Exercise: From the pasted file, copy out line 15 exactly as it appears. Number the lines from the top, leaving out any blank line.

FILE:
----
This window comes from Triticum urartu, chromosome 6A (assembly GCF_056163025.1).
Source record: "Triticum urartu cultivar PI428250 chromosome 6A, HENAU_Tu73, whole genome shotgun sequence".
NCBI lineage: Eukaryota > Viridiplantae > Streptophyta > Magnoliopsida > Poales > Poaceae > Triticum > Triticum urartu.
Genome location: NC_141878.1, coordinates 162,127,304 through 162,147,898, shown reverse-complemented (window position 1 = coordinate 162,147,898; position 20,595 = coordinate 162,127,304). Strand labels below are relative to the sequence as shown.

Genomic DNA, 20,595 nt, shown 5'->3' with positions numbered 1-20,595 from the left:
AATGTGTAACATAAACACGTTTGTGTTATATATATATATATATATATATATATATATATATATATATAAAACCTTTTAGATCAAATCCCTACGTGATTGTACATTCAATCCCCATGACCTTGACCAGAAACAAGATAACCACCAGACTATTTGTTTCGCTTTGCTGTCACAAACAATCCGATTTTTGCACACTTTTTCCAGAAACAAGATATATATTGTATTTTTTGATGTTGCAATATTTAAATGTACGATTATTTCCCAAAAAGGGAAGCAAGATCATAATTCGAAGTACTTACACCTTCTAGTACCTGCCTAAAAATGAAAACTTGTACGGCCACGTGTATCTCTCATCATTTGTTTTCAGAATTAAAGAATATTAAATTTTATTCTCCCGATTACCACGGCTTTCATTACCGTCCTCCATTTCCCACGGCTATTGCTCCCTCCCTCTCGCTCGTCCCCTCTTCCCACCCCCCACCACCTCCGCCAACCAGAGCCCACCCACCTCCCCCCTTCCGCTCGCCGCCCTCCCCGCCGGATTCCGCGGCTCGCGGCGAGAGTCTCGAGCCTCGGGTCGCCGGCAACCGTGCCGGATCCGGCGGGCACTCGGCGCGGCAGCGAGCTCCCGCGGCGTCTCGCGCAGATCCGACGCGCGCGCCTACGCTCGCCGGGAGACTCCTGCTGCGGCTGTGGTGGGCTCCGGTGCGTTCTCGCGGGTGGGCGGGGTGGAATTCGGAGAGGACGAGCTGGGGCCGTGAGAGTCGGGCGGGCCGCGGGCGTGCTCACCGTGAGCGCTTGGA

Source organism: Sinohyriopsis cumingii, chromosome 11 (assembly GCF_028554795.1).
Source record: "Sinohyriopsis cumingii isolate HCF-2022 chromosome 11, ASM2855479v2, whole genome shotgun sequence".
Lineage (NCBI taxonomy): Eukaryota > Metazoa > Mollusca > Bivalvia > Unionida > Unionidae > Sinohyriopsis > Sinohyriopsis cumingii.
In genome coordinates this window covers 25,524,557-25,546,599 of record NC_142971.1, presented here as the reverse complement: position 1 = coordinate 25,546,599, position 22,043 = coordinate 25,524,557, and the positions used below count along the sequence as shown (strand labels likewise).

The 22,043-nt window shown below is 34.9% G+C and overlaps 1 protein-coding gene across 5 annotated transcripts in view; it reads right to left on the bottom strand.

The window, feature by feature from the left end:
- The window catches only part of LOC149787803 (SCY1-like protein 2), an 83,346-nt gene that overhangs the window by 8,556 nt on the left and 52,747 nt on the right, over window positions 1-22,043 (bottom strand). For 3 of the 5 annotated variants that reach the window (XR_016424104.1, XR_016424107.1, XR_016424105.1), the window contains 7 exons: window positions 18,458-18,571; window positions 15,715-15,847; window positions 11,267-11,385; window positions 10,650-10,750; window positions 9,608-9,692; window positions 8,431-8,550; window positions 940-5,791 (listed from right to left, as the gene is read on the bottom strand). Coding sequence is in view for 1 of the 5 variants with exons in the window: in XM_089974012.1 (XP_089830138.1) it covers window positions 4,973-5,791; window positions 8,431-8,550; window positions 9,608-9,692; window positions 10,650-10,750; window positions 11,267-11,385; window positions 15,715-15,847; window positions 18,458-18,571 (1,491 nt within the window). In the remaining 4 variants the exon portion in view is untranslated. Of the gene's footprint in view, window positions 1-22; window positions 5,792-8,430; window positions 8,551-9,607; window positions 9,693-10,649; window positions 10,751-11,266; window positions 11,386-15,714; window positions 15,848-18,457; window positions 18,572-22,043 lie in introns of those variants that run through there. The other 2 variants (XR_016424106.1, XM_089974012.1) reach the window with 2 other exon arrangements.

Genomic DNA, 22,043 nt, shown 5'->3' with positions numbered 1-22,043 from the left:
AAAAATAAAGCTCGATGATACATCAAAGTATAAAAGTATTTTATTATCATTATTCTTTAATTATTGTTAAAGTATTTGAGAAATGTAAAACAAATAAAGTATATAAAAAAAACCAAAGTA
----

AAAAATAAAGCTCGATGATACATCAAAGTATAAAAGTATTTTATTATCATTATTCTTTAATTATTGTTAAAGTATTTGAGAAATGTAAAACAAATAAAGTATATAAAAAAAACCAAAGTA